The research investigates how Chinese contemporary art has increasingly become a popular method to help rejuvenate China's nation brand.
- Dr. Jenifer Chao (De Montfort University, PI)
- Professor Jiehong Jiang (Birmingham City University)
This is a joint project between CCVA and De Montfort University that explores the relationship between Chinese contemporary art and nation branding.
With China growing in influence, its newly-gained reputation as a superpower is also being reinforced through the strategic promotion of its culture and arts. Our research aims to trace the growing power, cachet and cultural capital of Chinese contemporary art as a key element in transforming the foreign public's perception of a country that is eager to orchestrate its international image. We seek to analyse how two spheres of activities - Chinese contemporary art and government nation branding efforts - are now entwined, and with what effects for the curatorial and artistic development in China and beyond, in view of our globalised art world.
The concept of nation branding has been widely discussed in the past few years in fields such as marketing, international relations and communications studies. It has almost become a catch-all term, incorporating related themes such as country of origin effect, made-in country image, cultural stereotype and place branding. Our examination of the topic, however, is inspired by both theoretical and practiced-based thinking from the humanities. We approach the concept by going beyond its framework of selling a nation and maximising nation brand recognition for potential consumers and tourists, but by focusing on the promotion of national ideals, identities and values, especially on the cultural horizon. We analyse this topic from a globalised visual arts point of view by examining works by Chinese artists exhibited at home and abroad. We argue that a solid understanding of China's global reputation and national brand image must be anchored to the ways in which key visual practices are being used to advertise the country.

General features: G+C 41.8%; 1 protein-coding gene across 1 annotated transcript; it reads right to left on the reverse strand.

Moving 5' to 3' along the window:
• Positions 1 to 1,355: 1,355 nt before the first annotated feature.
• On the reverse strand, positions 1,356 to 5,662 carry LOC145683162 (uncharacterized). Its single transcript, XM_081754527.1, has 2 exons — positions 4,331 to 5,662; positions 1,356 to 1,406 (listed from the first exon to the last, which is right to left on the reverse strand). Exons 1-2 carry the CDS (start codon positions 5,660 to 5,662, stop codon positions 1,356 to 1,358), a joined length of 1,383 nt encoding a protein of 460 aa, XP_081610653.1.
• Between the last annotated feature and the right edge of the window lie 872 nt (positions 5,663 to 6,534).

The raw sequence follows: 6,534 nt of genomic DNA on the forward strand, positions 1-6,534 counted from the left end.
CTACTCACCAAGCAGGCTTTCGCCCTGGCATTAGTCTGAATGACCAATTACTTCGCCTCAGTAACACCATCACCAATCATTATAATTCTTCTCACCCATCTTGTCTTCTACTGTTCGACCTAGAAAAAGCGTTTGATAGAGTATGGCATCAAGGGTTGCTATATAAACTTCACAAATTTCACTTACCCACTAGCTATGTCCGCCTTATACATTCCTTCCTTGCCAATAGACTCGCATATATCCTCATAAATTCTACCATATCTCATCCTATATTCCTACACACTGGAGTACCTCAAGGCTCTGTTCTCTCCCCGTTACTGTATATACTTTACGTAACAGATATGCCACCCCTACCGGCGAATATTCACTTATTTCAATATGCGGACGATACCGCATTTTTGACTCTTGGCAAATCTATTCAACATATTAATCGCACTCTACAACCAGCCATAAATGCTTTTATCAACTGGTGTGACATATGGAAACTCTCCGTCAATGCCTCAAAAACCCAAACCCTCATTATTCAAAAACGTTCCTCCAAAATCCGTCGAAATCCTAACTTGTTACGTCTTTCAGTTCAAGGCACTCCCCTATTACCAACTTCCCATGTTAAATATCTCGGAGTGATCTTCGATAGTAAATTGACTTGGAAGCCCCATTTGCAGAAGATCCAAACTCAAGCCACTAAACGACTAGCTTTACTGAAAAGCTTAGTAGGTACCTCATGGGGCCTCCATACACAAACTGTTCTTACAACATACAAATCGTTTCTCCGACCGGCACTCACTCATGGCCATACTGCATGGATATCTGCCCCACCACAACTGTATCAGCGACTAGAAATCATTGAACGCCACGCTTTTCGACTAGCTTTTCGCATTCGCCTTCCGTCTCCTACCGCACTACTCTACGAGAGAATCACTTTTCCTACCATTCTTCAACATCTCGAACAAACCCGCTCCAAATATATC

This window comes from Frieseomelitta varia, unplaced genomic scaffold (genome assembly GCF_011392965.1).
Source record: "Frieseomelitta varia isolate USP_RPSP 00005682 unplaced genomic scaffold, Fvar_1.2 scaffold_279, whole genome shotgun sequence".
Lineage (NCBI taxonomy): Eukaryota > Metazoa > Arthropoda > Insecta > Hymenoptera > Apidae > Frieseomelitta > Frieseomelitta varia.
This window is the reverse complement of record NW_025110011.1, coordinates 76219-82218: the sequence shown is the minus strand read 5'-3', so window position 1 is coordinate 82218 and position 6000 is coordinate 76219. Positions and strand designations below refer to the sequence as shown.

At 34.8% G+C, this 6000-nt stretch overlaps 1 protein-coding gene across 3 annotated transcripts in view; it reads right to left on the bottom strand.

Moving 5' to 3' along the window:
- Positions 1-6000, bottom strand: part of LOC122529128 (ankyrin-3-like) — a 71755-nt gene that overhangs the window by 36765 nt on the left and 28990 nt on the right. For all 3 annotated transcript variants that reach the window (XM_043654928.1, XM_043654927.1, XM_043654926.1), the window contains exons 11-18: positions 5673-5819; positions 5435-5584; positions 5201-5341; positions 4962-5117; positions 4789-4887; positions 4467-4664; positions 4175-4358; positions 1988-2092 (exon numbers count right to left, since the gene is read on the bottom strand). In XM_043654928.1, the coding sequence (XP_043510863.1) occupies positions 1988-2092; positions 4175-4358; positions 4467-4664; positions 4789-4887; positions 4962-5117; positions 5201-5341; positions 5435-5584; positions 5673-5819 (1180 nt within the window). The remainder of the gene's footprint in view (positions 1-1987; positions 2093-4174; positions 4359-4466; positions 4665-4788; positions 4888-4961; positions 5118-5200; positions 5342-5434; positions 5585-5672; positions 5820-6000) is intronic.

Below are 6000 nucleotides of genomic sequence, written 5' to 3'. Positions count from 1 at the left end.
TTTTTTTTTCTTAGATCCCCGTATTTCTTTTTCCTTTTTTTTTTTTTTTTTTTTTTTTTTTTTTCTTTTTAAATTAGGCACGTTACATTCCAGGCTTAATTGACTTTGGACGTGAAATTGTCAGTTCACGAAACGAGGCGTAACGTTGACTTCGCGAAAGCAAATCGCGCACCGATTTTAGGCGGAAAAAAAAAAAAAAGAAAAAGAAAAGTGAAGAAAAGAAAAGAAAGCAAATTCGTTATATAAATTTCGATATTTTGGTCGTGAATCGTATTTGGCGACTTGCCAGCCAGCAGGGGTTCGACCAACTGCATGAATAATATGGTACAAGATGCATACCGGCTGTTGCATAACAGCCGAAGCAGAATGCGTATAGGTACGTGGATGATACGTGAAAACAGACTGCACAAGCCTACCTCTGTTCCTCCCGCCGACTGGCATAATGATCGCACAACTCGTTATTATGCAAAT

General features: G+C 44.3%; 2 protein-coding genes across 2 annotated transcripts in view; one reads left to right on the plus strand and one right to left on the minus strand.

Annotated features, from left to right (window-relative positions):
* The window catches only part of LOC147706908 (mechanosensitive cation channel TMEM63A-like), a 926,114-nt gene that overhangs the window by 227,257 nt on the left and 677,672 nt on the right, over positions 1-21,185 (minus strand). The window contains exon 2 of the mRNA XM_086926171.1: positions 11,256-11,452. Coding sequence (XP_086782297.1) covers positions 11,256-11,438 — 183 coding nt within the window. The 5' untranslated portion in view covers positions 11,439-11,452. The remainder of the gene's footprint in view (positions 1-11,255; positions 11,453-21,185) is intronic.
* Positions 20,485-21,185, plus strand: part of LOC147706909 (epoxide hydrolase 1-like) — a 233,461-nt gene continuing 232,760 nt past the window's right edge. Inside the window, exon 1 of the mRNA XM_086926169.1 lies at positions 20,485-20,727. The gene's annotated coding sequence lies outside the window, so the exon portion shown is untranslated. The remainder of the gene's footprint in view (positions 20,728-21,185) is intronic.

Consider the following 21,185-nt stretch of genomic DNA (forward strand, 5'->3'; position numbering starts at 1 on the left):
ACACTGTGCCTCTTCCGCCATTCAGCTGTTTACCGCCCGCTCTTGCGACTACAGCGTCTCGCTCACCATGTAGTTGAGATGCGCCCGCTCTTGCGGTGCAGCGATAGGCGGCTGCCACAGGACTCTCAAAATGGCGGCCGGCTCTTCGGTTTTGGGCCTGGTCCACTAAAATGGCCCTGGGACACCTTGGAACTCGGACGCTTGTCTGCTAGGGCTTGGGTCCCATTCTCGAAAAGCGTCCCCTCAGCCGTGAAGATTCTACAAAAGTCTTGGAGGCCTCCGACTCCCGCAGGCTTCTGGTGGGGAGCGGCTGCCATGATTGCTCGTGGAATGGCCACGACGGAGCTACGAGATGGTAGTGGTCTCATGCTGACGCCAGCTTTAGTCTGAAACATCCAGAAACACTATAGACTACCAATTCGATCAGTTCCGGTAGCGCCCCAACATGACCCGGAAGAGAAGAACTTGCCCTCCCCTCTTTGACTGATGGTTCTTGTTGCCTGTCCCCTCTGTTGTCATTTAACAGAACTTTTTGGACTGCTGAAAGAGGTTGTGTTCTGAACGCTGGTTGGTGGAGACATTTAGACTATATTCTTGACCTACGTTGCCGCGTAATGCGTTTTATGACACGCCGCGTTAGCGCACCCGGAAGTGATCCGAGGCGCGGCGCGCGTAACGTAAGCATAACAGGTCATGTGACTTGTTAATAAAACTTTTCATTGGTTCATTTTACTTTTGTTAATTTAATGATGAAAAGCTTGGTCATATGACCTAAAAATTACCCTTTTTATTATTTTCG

Our research will address questions such as: How is the growing field of Chinese contemporary arts creating a new style and tone for the nation brand? How are artists creating new possibilities for China to represent itself at global events? How does the political usage of Chinese contemporary art reveal the dilemmas and politics of art diplomacy? More importantly, how does this combination of art, nationalism and state oversight affect China's latest aspirations to excel in creativity and originality in many different fields?